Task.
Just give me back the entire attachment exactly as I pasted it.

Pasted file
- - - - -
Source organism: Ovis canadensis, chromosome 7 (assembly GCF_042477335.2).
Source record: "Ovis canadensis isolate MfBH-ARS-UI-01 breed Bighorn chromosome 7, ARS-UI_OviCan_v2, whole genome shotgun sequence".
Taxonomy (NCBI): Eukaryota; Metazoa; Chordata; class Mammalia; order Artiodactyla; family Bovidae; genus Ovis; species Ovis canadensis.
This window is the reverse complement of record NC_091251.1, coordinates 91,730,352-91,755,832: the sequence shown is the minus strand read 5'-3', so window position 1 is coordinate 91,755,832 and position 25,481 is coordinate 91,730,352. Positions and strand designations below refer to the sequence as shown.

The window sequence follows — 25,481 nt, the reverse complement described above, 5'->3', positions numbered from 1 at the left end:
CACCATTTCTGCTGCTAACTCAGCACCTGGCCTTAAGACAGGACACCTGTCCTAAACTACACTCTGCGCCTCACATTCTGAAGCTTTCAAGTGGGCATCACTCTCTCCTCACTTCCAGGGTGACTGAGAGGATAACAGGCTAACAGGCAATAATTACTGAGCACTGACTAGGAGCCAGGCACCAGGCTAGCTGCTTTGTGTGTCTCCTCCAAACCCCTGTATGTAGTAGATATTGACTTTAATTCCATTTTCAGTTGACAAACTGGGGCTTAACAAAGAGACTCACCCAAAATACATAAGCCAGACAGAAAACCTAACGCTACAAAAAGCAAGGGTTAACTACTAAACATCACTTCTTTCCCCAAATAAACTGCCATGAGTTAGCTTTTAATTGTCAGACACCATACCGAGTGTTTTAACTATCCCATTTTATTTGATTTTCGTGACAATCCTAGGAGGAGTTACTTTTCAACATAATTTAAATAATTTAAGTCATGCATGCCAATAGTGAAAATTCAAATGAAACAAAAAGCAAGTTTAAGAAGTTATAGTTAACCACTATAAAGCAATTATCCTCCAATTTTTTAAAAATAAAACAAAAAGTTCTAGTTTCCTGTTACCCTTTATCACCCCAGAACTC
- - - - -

Source organism: Ovis canadensis, chromosome 7 (assembly GCF_042477335.2).
Source record: "Ovis canadensis isolate MfBH-ARS-UI-01 breed Bighorn chromosome 7, ARS-UI_OviCan_v2, whole genome shotgun sequence".
Taxonomy (NCBI): Eukaryota; Metazoa; Chordata; class Mammalia; order Artiodactyla; family Bovidae; genus Ovis; species Ovis canadensis.
This window is the reverse complement of record NC_091251.1, coordinates 91,730,352-91,755,832: the sequence shown is the minus strand read 5'-3', so window position 1 is coordinate 91,755,832 and position 25,481 is coordinate 91,730,352. Positions and strand designations below refer to the sequence as shown.

The window sequence follows — 25,481 nt, the reverse complement described above, 5'->3', positions numbered from 1 at the left end:
CACCATTTCTGCTGCTAACTCAGCACCTGGCCTTAAGACAGGACACCTGTCCTAAACTACACTCTGCGCCTCACATTCTGAAGCTTTCAAGTGGGCATCACTCTCTCCTCACTTCCAGGGTGACTGAGAGGATAACAGGCTAACAGGCAATAATTACTGAGCACTGACTAGGAGCCAGGCACCAGGCTAGCTGCTTTGTGTGTCTCCTCCAAACCCCTGTATGTAGTAGATATTGACTTTAATTCCATTTTCAGTTGACAAACTGGGGCTTAACAAAGAGACTCACCCAAAATACATAAGCCAGACAGAAAACCTAACGCTACAAAAAGCAAGGGTTAACTACTAAACATCACTTCTTTCCCCAAATAAACTGCCATGAGTTAGCTTTTAATTGTCAGACACCATACCGAGTGTTTTAACTATCCCATTTTATTTGATTTTCGTGACAATCCTAGGAGGAGTTACTTTTCAACATAATTTAAATAATTTAAGTCATGCATGCCAATAGTGAAAATTCAAATGAAACAAAAAGCAAGTTTAAGAAGTTATAGTTAACCACTATAAAGCAATTATCCTCCAATTTTTTAAAAATAAAACAAAAAGTTCTAGTTTCCTGTTACCCTTTATCACCCCAGAACTC